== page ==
Ticketmaster to Buy TicketsNow
Just one month after announcing they would launch a brand new site aimed at the secondary ticket market, IAC's (IACI) Ticketmaster has announced it is paying about $265 million to acquire TicketsNow, the second-largest online reseller of tickets.
Ticketmaster's previous attempt at penetrating the secondary ticket market through TicketExchange gained only modest acceptance among consumers. Ticketmaster will be hoping its new push into the secondary market proves more successful.
TicketsNow is primarily used by professional ticket brokers to sell tickets to customers. The site charges buyers 15% of the sale prices, and it charges variable fees to sellers depending on their sales volume and other factors.
StubHub Inks Deal with Daytona 500
StubHub announced this week that it has been selected by Daytona International Speedway as the preferred fan-to-fan ticket marketplace for all events related to the 50th running of the Daytona 500. In addition, StubHub will feature in a variety of race-related collateral materials and promotional elements including print literature and online destinations.
"This new relationship with the Daytona 500 enables StubHub to provide NASCAR fans access to a safe and secure buying environment for all Daytona 500 events," said Greg Bettinelli, senior director of business development, StubHub.
Is Skype Counter Cyclical?
As one of my readers pointed out, Skype seems to be going through a growth spurt. The software client reached nearly 11.6 million peak concurrent users one day this week, only 7 days after breaking the 11 million peak user mark.
January has always been a strong month for Skype, but with the recent slowdown in user growth in 2007, this seems unusually strong. Recent developments at Skype include the launching of an improved To Go service last week as well as launching MySpaceIM with Skype last month, although I doubt these could have caused the growth breakout. An alternate explanation could be a last wave of new and existing users coming back from long holidays.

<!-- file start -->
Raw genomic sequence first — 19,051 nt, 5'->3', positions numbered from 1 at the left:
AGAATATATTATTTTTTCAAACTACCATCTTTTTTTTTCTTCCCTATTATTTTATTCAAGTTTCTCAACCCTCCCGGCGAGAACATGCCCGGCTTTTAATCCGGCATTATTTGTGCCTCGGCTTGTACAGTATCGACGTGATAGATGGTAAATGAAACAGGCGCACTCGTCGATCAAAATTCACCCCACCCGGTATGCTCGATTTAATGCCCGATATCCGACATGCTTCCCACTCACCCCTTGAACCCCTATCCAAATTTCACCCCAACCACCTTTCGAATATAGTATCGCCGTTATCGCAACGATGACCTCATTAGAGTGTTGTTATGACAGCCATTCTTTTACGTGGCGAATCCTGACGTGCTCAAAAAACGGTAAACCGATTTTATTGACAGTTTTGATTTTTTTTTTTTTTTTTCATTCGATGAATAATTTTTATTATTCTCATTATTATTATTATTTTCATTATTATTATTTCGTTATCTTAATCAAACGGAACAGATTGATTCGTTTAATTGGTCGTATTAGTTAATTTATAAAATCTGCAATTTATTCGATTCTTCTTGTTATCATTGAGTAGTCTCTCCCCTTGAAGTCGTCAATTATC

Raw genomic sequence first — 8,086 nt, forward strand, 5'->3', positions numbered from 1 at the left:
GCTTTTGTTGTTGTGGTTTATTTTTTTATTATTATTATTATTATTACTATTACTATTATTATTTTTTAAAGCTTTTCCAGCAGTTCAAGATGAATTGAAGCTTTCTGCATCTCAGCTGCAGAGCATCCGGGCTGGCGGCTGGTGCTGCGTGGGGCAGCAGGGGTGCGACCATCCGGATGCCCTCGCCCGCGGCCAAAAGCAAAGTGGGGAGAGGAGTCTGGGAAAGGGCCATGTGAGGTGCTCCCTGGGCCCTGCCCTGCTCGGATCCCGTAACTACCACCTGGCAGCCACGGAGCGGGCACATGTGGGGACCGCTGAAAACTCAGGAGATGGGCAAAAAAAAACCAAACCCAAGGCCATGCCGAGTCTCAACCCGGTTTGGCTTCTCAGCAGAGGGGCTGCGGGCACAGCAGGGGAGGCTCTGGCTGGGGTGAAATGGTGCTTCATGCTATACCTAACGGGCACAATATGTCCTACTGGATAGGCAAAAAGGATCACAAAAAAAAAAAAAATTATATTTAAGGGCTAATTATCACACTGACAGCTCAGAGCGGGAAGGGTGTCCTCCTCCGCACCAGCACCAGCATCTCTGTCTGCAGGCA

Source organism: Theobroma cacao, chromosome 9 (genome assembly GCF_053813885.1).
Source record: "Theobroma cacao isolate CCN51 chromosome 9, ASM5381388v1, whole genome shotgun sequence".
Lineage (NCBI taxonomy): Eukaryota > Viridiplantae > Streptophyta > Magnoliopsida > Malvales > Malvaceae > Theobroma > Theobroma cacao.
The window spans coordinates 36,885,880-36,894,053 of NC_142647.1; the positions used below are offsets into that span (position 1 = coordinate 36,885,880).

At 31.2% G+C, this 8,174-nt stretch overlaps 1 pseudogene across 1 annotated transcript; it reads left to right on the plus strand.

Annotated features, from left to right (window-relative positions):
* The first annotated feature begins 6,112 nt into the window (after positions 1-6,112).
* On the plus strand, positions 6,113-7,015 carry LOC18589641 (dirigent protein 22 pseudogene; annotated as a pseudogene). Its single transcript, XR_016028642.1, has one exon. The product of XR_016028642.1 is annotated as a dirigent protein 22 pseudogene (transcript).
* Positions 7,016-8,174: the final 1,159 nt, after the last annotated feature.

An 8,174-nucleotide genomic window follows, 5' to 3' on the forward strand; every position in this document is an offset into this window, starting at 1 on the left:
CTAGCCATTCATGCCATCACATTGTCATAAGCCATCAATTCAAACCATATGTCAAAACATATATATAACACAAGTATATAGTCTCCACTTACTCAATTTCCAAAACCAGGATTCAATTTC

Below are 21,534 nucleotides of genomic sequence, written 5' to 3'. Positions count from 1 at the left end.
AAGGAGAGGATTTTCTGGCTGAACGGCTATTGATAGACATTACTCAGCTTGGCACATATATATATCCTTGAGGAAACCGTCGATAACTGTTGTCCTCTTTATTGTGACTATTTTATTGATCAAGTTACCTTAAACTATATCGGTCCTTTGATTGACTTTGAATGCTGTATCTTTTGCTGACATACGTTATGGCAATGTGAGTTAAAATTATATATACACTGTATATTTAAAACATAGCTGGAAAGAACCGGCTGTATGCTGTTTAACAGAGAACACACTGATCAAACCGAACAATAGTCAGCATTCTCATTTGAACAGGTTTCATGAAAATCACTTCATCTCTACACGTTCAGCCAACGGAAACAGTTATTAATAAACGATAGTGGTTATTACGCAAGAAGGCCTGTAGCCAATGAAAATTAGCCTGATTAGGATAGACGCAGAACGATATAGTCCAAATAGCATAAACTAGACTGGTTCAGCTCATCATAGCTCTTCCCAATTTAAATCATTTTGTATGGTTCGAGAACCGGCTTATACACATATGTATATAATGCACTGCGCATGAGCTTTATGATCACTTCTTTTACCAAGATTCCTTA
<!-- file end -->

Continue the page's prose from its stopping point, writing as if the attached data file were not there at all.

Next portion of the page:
More importantly however, in the process of searching for possible explanations, it occurred to me that the growth spurt could actually be linked to pervasive talk of a 2008 recession. After all, one could easily argue that Skype is highly counter-cyclical (with households more likely to use Skype to save the marginal dollar in economic downturns). If this is the case, we may even find that the growth spurt is sustained longer than anybody expects.
eCommerce Growth to Decelerate in 2008
In a research report released Monday, Merrill Lynch analyst Justin Post looks at the correlation of eCommerce growth versus GDP growth in the U.S. and predicts eCommerce growth of 17% Y/Y in 2008.
Annually, since 2001, the correlation is negative (-0.35), however with an admittedly limited dataset, data suggests a stronger correlation of 0.75 since 2004. Using quarterly data since 2004 with 16 data-points, the correlation falls to 0.57. Applying ML analyst David Rosenberg’s quarterly 2008 GDP growth estimates and our regression analysis derived from the last 16 quarters of GDP and eCommerce growth, we calculate eCommerce sales growth at 17% y/y in 2008. This is a deceleration from the 23% seen in 2007, but with a predictive power of only 33% (R-squared), there is a wide margin of error in our estimates.
Post admits eBay has a natural hedge against a weak domestic retail environment, with over 50% of revenue generated outside the U.S. Further, eBay's significant exposure to "used and unique" marketplaces, which tend to be counter-cyclical, provides an additional hedge.